Morelia spilota metcalfei
Murray-Darling Carpet Python, Inland Carpet Python
Critically Endangered in Victoria (Only ~160 confirmed records in Vic)
Victorian Carpet pythons are a medium sized snake reaching an average size of around 1.8m. Like most pythons, their head is very distinct from the neck and they have very smooth scales. Colour is reddish brown to blackish brown with many irregular, dark-edged pale greyish blotches, but this species is quite variable and so this isn’t always the case. They have a series of heat-sensing pits along their lower lip, used for finding warm-blooded prey. This is a non-venomous species of snake, but they can subdue relatively large prey by constriction.
River corridors, especially those with Red Gum, Black Box or Box-Ironbark woodlands. Victorian individuals tend to be smaller than those from further north, and as such prefer to stay in woodlands instead of venturing into more open environments. Presence of hollow logs for nesting and semi-fallen branches to access trees is essential in woodland habitats. Also associated with rocky escarpments.
Once widespread throughout the warmer areas of northern Victoria, these pythons are now restricted to small and fragmented areas centred around rocky outcrops and the rivers and lakes of the Murray River drainage system.
Victorian Carpet pythons are strictly carnivores, feeding on small – medium sized prey such as possums, birds, rats and other small mammals. Juveniles are thought to prey on mostly lizards.
Since European settlement, this subspecies has been subject to numerous human-induced threats that have resulted in major declines in the Victorian population.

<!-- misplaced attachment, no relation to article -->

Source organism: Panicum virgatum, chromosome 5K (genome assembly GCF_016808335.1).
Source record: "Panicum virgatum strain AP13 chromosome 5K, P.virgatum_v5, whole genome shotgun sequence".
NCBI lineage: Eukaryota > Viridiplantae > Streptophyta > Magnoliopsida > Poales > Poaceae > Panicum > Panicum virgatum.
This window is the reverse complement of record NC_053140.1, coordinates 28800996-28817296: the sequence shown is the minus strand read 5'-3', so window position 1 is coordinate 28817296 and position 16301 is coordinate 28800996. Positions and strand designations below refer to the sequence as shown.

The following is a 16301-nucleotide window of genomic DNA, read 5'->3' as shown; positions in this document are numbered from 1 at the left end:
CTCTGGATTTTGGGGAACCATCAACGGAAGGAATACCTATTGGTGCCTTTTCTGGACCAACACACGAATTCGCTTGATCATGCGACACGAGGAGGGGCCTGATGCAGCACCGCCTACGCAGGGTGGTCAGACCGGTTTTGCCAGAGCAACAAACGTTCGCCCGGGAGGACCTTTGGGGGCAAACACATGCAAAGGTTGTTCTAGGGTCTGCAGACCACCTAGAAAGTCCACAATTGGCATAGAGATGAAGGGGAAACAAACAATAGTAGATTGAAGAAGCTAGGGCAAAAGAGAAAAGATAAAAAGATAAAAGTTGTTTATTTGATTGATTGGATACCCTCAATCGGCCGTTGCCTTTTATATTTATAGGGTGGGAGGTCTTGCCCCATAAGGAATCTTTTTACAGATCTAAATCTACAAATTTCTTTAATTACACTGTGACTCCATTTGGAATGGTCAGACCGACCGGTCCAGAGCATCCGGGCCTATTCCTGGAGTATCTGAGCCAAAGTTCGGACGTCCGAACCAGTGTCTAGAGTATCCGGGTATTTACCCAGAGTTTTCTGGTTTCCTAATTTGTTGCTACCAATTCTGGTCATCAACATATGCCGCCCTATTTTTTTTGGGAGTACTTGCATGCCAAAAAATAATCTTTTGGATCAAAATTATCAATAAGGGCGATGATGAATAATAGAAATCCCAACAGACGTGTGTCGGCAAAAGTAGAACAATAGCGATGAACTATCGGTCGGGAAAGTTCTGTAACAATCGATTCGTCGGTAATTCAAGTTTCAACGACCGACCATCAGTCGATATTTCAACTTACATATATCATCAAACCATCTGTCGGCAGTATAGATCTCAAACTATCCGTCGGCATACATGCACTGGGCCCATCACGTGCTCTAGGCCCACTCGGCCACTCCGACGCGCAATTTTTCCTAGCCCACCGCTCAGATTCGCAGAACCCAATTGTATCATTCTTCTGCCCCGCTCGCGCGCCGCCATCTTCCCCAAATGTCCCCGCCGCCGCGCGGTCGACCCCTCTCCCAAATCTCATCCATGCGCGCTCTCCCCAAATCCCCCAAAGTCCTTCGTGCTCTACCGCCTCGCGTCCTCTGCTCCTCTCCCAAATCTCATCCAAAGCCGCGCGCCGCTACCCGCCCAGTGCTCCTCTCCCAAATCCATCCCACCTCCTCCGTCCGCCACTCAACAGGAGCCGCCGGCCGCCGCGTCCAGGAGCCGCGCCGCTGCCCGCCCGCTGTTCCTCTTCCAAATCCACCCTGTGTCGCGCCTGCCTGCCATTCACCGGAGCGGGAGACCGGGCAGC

- Reduction and fragmentation of suitable habitat
- Loss of connectivity of habitat (connecting vegetation between areas becoming degraded
- Degradation of remaining habitat, such as removal of hollow-bearing trees and logs, and reduction of rocky outcrops.
- Firewood collection
- Inappropriate fire regimes
- Changed flooding regimes in riverine areas
- Weed invasion
- Removal of rocks from habitat
- Extinction of prey items (18 small mammal species from northern Vic that would have been vital food sources are now extinct)
- Ripping of rabbit warrens that the pythons use for shelter
- Reduction in rabbit numbers (replaced native mammals as a food source)
- Predation from foxes, cats and pigs
- Persecution by people, killing pythons thinking they’re a dangerous snake species.
- Road kills
- Illegal collection for the pet trade
A detailed action statement for the Victorian Carpet Python was put together by the Department of Sustainability and Environment (now the DELWP) that addressed practical ways to target all of the above points, protect the areas where pythons were known to exist and educate the public on how to make sure any recreational or agricultural activities in python habitat wouldn’t have a detrimental effect on the pythons. Whether any of this was actually put into effect is unclear.